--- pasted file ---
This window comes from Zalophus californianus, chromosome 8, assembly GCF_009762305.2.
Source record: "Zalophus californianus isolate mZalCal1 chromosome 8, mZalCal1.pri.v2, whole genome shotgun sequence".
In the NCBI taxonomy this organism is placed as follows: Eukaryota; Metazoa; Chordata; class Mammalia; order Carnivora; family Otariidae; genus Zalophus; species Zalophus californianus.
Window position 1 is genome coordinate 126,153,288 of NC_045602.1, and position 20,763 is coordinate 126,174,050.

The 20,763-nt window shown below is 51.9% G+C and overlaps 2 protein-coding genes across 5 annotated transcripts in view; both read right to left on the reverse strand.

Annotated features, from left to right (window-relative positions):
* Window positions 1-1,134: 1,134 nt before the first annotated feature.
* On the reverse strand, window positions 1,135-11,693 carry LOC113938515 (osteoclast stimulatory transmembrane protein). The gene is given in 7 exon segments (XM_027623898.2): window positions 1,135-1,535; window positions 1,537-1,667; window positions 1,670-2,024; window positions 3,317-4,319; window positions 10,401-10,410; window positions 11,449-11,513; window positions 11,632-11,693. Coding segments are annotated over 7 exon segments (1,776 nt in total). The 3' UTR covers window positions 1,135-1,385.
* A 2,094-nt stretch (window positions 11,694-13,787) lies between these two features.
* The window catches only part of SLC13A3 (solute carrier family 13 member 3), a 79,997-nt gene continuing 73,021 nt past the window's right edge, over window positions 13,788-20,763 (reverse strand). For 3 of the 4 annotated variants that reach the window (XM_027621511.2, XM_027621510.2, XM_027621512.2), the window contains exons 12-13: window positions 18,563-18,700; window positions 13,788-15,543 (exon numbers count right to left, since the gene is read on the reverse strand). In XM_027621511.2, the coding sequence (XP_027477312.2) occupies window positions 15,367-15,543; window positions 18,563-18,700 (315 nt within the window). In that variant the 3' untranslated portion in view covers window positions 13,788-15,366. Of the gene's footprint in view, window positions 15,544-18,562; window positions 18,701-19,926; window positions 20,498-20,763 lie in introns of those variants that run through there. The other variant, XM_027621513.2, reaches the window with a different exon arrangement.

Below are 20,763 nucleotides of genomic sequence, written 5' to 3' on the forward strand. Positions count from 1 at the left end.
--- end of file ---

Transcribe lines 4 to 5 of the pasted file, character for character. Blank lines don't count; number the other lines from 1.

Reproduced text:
Window position 1 is genome coordinate 126,153,288 of NC_045602.1, and position 20,763 is coordinate 126,174,050.

The 20,763-nt window shown below is 51.9% G+C and overlaps 2 protein-coding genes across 5 annotated transcripts in view; both read right to left on the reverse strand.